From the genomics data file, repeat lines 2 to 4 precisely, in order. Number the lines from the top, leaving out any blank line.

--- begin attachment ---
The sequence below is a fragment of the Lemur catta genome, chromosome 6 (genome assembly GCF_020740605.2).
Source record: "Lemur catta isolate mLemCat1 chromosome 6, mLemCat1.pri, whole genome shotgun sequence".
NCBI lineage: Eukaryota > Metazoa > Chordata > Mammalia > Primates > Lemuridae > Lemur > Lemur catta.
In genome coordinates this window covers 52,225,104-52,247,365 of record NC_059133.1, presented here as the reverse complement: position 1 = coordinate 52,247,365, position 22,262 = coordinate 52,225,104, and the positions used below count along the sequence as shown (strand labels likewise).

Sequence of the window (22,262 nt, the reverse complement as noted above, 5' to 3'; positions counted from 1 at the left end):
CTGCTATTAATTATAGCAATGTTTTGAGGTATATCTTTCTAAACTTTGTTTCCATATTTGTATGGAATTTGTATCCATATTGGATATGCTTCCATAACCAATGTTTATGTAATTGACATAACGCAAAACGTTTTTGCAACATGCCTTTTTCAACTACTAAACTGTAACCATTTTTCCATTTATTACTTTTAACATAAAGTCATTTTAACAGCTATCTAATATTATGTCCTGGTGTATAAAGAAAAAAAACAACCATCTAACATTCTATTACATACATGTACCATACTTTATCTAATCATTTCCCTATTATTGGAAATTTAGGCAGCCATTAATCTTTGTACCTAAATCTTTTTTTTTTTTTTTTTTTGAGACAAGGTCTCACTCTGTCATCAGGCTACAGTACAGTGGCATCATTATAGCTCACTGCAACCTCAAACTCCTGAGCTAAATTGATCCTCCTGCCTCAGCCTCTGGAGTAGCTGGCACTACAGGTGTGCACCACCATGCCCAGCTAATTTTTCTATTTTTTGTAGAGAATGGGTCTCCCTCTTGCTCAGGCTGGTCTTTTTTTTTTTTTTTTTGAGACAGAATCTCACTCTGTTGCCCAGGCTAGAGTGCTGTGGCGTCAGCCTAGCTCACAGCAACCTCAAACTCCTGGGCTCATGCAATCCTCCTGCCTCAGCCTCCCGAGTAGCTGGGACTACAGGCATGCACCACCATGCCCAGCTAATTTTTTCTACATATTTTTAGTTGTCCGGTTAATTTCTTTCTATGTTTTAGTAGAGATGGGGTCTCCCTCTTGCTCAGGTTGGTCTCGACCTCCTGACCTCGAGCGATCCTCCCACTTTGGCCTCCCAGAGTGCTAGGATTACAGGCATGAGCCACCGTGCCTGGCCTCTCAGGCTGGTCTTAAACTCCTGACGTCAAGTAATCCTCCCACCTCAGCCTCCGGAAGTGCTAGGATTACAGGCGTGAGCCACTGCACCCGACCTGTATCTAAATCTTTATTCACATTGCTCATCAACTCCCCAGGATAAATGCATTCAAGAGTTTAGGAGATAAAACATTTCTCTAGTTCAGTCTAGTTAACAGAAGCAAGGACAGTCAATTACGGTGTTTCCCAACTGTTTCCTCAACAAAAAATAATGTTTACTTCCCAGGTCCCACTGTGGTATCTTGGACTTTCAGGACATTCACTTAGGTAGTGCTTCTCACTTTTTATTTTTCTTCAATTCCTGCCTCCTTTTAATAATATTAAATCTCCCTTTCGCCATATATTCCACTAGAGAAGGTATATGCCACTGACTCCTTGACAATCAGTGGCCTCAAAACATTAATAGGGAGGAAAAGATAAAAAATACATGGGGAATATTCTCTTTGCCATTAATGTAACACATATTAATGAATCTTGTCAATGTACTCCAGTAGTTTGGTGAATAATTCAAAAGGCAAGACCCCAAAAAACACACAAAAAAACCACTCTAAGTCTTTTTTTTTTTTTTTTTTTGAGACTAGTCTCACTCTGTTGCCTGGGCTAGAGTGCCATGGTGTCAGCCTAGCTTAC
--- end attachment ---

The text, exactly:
Source record: "Lemur catta isolate mLemCat1 chromosome 6, mLemCat1.pri, whole genome shotgun sequence".
NCBI lineage: Eukaryota > Metazoa > Chordata > Mammalia > Primates > Lemuridae > Lemur > Lemur catta.
In genome coordinates this window covers 52,225,104-52,247,365 of record NC_059133.1, presented here as the reverse complement: position 1 = coordinate 52,247,365, position 22,262 = coordinate 52,225,104, and the positions used below count along the sequence as shown (strand labels likewise).